The extent to which Catholic bishops had prioritized the abortion issue was shown in 2009 when dozens of them assailed the University of Notre Dame for allowing President Barack Obama, who favors abortion rights, to speak at the commencement and receive an honorary degree.

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In the commencement speech, Obama recalled his days as a community organizer in Chicago and how much he admired Bernardin. "He stood as both a lighthouse and a crossroads -- unafraid to speak his mind on moral issues ranging from poverty and AIDS and abortion to the death penalty and nuclear war," he said. "And yet, he was congenial and gentle in his persuasion, always trying to bring people together, always trying to find common ground."

If the president seems especially happy to see Pope Francis, that may be the reason why: The pope has highlighted the issues Bernardin once put forward.

The "mustard seed" of faith

He'll soon address Congress and the United Nations, but Pope Francis was content during his three-day visit to Cuba to come across like a humble country priest who talks about the faith as everyday people experience it.

In Santiago -- birthplace of Cuba's communist revolution -- he spoke of revolution as he celebrated Mass on Tuesday morning at the Minor Basilica of Our Lady of Charity of El Cobre. But it was a change of heart he spoke of, not a change of regimes.

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"We are asked to live the revolution of tenderness as Mary, our Mother of Charity, did," he said.

As he spoke, he stood in the sanctuary before a small statue of the Virgin of Charity that evokes deep emotion in the Cuban people, including those in the exile community. It was a poignant moment that reflects the great value Francis has always placed on the piety of the people.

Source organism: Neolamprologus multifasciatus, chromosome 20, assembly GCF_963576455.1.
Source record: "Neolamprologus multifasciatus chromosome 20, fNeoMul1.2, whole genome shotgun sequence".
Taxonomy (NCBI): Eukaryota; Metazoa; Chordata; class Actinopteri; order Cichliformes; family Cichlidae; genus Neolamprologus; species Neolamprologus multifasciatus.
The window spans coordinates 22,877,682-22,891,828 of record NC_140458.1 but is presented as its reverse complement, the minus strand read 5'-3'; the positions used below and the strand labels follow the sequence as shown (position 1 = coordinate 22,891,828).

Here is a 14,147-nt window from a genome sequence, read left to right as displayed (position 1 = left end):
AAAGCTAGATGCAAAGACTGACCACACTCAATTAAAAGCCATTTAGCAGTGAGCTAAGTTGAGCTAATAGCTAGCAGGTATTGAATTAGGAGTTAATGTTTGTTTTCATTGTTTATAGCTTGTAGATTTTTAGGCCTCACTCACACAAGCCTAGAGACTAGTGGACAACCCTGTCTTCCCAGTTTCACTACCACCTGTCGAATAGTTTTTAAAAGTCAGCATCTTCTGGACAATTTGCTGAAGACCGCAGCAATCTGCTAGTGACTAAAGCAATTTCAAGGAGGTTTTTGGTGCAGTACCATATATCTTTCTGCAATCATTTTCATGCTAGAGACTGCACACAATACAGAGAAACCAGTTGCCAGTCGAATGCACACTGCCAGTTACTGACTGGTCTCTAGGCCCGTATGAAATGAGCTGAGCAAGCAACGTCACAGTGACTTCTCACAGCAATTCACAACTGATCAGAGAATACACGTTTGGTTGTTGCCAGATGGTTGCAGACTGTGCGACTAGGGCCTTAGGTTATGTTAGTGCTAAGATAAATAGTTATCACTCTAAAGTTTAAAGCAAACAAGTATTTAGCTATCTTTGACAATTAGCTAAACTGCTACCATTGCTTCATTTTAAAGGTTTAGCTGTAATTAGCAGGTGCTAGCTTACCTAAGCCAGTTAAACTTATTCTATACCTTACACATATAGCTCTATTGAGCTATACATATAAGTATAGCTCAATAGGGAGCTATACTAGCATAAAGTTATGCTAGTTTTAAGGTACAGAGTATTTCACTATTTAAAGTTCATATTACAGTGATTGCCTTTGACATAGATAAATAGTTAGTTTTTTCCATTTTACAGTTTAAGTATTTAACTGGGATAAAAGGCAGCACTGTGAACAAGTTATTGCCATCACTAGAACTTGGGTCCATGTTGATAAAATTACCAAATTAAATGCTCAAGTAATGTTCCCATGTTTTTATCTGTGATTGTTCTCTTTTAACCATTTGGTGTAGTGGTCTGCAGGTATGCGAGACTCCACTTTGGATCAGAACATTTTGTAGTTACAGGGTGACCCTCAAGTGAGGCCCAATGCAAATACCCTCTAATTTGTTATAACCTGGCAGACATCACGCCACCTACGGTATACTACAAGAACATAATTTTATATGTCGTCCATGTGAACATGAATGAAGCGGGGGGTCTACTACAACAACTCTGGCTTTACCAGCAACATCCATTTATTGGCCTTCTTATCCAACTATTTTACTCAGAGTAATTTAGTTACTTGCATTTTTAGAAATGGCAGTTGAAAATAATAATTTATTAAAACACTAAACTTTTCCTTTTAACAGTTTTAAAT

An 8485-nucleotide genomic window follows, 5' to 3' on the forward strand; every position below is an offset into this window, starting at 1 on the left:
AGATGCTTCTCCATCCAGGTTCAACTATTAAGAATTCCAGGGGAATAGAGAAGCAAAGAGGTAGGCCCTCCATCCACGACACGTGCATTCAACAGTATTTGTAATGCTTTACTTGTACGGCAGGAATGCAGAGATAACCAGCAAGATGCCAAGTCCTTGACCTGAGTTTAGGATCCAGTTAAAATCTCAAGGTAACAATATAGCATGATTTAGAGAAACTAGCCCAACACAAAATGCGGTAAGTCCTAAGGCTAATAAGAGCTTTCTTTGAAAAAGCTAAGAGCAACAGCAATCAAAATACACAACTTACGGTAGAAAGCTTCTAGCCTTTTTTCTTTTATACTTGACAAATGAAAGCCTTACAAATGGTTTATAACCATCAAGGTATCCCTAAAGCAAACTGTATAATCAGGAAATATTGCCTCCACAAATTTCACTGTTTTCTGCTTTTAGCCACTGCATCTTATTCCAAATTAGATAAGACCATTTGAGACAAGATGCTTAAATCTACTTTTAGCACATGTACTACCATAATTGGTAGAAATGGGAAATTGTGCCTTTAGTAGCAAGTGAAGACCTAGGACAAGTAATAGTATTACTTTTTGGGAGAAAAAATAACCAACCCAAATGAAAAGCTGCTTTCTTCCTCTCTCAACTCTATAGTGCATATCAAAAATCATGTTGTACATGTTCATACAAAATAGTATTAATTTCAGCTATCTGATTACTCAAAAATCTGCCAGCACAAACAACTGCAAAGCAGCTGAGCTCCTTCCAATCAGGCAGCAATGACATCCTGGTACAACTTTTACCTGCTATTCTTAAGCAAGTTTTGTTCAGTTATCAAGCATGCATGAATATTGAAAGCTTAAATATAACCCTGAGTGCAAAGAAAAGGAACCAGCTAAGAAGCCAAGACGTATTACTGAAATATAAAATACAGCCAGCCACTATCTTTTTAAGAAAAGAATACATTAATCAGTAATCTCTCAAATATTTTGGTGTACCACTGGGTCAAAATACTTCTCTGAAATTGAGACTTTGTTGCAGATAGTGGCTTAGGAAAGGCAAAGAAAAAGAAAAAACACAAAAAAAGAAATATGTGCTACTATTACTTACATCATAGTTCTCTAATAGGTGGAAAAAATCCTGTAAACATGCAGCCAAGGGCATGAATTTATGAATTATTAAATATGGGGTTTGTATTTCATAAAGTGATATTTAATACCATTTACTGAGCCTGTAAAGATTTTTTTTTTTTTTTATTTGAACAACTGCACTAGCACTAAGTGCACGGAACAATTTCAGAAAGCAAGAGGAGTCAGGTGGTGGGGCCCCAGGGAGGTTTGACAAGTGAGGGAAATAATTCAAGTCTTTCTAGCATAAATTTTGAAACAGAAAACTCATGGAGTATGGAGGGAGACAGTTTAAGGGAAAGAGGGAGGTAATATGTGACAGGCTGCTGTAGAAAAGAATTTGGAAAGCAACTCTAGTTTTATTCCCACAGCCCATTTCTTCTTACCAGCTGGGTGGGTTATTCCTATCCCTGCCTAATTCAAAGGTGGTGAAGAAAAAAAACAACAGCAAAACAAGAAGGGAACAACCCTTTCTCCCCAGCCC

"The pope is very much attuned and sensitive to the idea of a lived religion, how people actually practice their belief," said Joseph Sciorra, author of "Built with Faith: Italian American Imagination and Catholic Material Culture in New York City."

Francis -- whose statements on capitalism, dysfunction in the church and environmental degradation have made so many headlines -- went to Cuba as a pastor who meets his people where they are.

And the Virgin of Cobre is very much a part of who Cubans are.

According to church tradition, three boys -- two native people and a black slave -- found the 16-inch statue floating on a board at sea around 1600. Once enshrined in their village, it began to draw pilgrims.

This devotion emerged from the people, and drew strong support from the institutional church.

Sciorra said the image of Our Lady of Charity of El Cobre is commonly found in botanicas in the New York area and in Cuban-American homes and restaurants throughout the United States, especially in Florida and New Jersey.

Pope Francis' focus on the pastoral over the political during his journey to Cuba was to be expected, said Margaret Crahan, director of the Cuba Program for the Institute of Latin American Studies at Columbia University.

She said it would be unrealistic to expect that Cubans would react to Francis as Poles once did when St. John Paul II's visit helped to rally their opposition to Poland's communist government. While the church was strong in Poland even after decades of communist rule, it is weak in Cuba -- and was even before Fidel Castro took control of the government in 1959, she said.

Crahan, who has traveled to Cuba more than 50 times since 1973, said Cuba's bishops have chosen to seek gradual change in their country rather than challenge the government directly.

"They really do want to evangelize the country," she said. "They believe that the way to change Cuba is to change minds and hearts."

Francis, Crahan said, went there to support them in that effort. And Tuesday, he celebrated those who have helped the faith to persevere in Cuba: the grandmothers.

"They kept open a tiny space, small as a mustard seed," Francis said, "through which the Holy Spirit continued to accompany the heartbeat of this people."